Within a few weeks of finding the initial image, Phillips was able to decide on a format. ‘The format chosen resulted from a decision already made that the painting of Image 1 would conform to a system and that its procedures would be externalised in the form of a catalogue of the colours used in order of their use, as I had done in some previous works (‘Consider our Haven: Supplement’, ‘Thesis as Object with Scholarly Apparatus’); the only difference here being that I wanted to make this abstract and procedural section significantly larger than the figurative image, in order to give sonic priority to the process. This priority is only one of area since the colours, although they are ingredient to the image, are antagonistic to it in their solidity, clarity and verticality; they serve to emphasise the atmospheric frieze they both support and bear down upon. The brashness and contrast of the stripes also makes the image seem more harmonious and unified than it would appear on its own and makes it have, despite its bright flowers, a more sombre and tragic mood.

‘I decided to use separate canvases; partly because of confined studio space, partly because the picture was being already thought of as compartmentalised (a technique which also related to the postcard), and partly because of the flexibility of being able to add more units if necessary; in the background also was the fact that large canvases are particularly white and terrifying, and Adrian Berg’s maxim that one should “never paint a picture that won’t fit into a London taxi”’.

‘The actual width of the canvas to be ordered was determined by deciding that the excerpt from the Battersea Park postcard would stand a magnification of times ten: allowing for some margin either side this gave a convenient width of 34 in. This magnification would make the image 8¾ in. high. Thus the second canvas could contain six images of this same height surrounded by their individual colour charts and leaving a space for a text at the bottom which would also be 8¾ in. high. The overall height of each of the sections of canvas B would then be 11½ in. and this height was consequently introduced into canvas A as the distance between the bottom of the image and the bottom of the striped area: the top of the image to the top of the striped area would then be the same measurement as from the top of the image to the bottom of the space left for lettering. All the proportions within the picture arc inter-related in this way.’

The artist was undecided for a while as to whether the stripes in the central canvas should run vertically or horizontally.

The widths of stripes in the picture was evolved as in other works, from a system of coin-tossing, whereby a flick of a coin would determine either one unit width, or part of a width: he chose a unit to be a ¼ in., and thus, a width might be only a ¼ in., if the particular face of a coin turned up singly: alternatively, if a coin turned the same face consecutively for a series of turns the width would comprise as many units as there were similar turns. In the first canvas, there were 67 intervals ranging from ¼ to 2¼ in.

‘I estimated that seven colour-mixes should suffice to paint image 1 together with an underpainting to give weight to the pigment. (The postcard after all only uses four, plus the white of the paper: I intended to apply the white rather than use the colour of the primed canvas).’ A similar process was followed for painting the stripes of the central canvas.

He wrote of painting the third canvas, whose image, the second view of Battersea, was found after most of the others: ‘I decided to imitate exactly the format of the first canvas, and divide this canvas (the third canvas) in the same sections and intervals so that it could be painted simultaneously with the first canvas. I determined also that no reference at all should be made to the image on the third canvas when choosing the colours to use in the first canvas, so that the image on the third canvas is painted entirely in terms of the colours needed for the image on the first canvas. This meant that the third canvas had to catch up with the first canvas: the first ten stripes were painted (and the image with them) in an imitation as close as I could get to the first ten colours of the first canvas. Thereafter the first canvas and the third canvas were painted in tandem, each mix being used for both panels: the more “approximate” look of the image on the third canvas arises from its being painted in colours impertinent to it. This is more noticeable in some sections than in others.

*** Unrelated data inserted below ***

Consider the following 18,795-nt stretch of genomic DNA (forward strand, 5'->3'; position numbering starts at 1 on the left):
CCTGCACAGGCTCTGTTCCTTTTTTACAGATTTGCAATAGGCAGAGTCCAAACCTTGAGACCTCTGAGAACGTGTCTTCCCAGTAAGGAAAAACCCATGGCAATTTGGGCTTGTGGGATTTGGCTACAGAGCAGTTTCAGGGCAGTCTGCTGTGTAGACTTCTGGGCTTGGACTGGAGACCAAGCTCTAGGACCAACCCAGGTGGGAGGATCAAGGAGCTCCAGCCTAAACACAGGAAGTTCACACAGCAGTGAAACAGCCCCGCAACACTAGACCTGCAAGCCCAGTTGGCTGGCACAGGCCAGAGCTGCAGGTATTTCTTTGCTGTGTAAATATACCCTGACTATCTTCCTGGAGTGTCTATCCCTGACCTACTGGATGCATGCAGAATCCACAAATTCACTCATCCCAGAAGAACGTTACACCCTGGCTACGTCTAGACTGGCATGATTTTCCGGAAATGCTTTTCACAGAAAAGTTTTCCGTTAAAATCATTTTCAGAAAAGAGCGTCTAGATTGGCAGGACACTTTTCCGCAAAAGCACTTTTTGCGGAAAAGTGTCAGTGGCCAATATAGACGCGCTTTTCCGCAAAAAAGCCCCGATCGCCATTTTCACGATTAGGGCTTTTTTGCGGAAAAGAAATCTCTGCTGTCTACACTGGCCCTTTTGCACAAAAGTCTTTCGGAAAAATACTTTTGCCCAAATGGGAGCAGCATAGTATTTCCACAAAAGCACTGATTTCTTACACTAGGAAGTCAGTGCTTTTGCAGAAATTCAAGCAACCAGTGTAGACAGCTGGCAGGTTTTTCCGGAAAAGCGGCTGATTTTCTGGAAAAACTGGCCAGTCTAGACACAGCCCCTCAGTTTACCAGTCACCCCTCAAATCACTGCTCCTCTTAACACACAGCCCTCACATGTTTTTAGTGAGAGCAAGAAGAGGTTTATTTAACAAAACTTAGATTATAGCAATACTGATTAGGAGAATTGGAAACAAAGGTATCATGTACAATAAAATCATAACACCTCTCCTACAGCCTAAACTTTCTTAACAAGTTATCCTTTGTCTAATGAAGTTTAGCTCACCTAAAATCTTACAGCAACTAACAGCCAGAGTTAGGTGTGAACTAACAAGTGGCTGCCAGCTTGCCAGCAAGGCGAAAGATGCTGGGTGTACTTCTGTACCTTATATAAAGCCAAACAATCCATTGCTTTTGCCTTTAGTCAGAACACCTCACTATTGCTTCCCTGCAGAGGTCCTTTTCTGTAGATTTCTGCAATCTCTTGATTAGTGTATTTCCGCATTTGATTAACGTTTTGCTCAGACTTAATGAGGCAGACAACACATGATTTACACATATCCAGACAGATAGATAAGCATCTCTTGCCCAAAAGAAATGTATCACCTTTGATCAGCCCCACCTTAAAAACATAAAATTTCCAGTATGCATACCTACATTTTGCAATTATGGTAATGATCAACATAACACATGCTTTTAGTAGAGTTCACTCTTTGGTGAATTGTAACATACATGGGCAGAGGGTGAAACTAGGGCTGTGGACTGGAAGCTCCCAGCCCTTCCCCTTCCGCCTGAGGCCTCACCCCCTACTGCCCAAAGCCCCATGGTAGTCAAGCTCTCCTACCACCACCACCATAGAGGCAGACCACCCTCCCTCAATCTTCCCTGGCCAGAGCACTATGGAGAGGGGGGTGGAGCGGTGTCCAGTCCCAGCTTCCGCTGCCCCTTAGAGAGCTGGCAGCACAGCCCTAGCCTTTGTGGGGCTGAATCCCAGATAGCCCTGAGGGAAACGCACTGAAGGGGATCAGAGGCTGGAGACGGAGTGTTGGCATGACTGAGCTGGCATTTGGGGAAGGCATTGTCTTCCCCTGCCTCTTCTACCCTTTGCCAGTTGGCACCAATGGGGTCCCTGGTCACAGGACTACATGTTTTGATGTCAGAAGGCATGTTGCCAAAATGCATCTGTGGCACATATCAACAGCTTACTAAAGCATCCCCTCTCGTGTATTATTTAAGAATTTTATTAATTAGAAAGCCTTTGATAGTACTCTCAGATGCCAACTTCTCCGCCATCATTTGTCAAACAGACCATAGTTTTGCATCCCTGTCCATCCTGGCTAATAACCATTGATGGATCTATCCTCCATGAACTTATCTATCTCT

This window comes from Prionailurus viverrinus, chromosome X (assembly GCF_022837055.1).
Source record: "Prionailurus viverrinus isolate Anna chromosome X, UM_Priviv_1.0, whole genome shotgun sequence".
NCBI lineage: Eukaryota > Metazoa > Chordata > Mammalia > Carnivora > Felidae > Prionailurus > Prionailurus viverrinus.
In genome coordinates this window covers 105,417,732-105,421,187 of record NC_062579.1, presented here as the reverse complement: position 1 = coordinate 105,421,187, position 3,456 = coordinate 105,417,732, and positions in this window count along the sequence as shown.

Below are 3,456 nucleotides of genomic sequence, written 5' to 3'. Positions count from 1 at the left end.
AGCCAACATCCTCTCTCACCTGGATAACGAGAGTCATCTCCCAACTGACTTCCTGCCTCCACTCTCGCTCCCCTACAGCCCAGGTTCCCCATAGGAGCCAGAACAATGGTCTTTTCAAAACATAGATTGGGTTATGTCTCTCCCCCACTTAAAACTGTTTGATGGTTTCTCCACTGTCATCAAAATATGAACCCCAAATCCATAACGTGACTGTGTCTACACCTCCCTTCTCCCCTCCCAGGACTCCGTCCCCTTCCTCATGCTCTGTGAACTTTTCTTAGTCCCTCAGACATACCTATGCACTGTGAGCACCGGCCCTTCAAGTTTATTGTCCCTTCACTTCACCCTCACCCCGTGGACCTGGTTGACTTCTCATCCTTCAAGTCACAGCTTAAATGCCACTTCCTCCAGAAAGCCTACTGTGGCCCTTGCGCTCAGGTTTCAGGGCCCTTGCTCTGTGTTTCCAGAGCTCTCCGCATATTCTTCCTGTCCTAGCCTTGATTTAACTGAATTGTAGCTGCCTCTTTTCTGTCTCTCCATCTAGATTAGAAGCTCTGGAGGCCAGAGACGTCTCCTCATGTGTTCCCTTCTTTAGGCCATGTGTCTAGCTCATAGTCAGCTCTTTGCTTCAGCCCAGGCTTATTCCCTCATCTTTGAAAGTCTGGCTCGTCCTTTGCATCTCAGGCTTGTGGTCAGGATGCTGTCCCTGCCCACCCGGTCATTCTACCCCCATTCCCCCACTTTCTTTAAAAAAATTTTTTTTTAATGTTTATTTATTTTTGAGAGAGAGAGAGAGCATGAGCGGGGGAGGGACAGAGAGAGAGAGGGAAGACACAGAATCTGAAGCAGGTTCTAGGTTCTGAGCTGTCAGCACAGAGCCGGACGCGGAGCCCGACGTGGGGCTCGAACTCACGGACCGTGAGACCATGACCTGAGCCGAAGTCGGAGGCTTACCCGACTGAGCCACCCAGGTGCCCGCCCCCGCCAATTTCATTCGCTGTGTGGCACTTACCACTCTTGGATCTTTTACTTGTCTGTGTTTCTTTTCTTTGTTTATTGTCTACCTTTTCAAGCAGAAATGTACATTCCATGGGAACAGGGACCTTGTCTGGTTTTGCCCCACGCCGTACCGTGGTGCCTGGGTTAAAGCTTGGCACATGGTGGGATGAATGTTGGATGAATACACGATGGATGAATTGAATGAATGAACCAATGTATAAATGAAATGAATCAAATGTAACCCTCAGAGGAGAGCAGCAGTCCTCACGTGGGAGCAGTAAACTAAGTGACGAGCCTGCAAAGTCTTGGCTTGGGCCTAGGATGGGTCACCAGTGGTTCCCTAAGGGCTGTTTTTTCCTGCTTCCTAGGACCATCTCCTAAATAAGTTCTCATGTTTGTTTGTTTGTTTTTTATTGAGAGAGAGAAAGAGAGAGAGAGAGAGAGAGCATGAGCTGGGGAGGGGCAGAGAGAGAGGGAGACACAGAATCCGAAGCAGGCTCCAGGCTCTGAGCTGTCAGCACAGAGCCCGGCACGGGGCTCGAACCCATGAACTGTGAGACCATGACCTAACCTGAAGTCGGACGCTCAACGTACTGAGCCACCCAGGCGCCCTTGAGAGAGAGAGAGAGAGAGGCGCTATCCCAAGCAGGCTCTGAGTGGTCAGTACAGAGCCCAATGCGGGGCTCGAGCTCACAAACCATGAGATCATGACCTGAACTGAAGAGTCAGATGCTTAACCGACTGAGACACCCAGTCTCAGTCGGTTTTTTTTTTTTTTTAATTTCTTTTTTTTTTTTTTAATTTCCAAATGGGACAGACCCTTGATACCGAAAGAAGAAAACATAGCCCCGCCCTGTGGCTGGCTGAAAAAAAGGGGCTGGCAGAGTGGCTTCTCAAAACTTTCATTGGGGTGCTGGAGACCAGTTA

‘A curious chicken/egg situation subsisted in this picture and others with regard to the relation of stripes to image. The image generates the colours to fill the stripes; the stripes condition the procedure of the painting of the image. The reason for the existence of more stripes than the number of colours necessary for the image is that a great number of stripes be generated for use in the studio, some to make pictures entirely composed of stripes and some to make other images. On balance the stripes have the upper hand and it is the painting of the image that is forced to he extended, artificialised, broken into sections and to be executed in inappropriate colours.’

Phillips began work on the canvases in April 1970; for the next five months his work was interrupted, but from the end of August he painted almost continuously until the work was completed on 16 April 1971.

A major source of the painting’s imagery was Dante’s Divine Comedy. ‘The quotation that had been present from the early days of the planning of the picture . . . was Eliot’s famous rendering (The Waste Land, 1.63) of Inferno 55–57 ... “I had not thought death had undone so many.’” The main section of Phillips’s notes ends: ‘What I most wanted the picture to do is what art has always set out to do, to help people see the world; art continues as its main function (perhaps even more emphatically in the 20th century, or with justified urgency) to lead people to see more of the world, more in the world; the natural and the man-made, the spaces even that lie between things in the world, “the atomic facts” (Wittgenstein) one by one.

‘From this picture people may look at postcards (and back to things), may look at benches, may examine the actions they perform and the ritual places of these actions and come to view them as metaphors.’

‘From these notes it may seem that the painting has a pessimistic intention: the opposite is the case. It is a plea against dying, especially that premature death of the spirit that can afflict those who were never invited to have a life of the imagination. There is no cynicism present.

‘It hopes to invoke a summoning of the will, in the spirit of Dylan Thomas’s

Do not go gentle into that good night.
Rage, rage against the dying of the light.’

Published in The Tate Gallery Report 1970–1972, London 1972.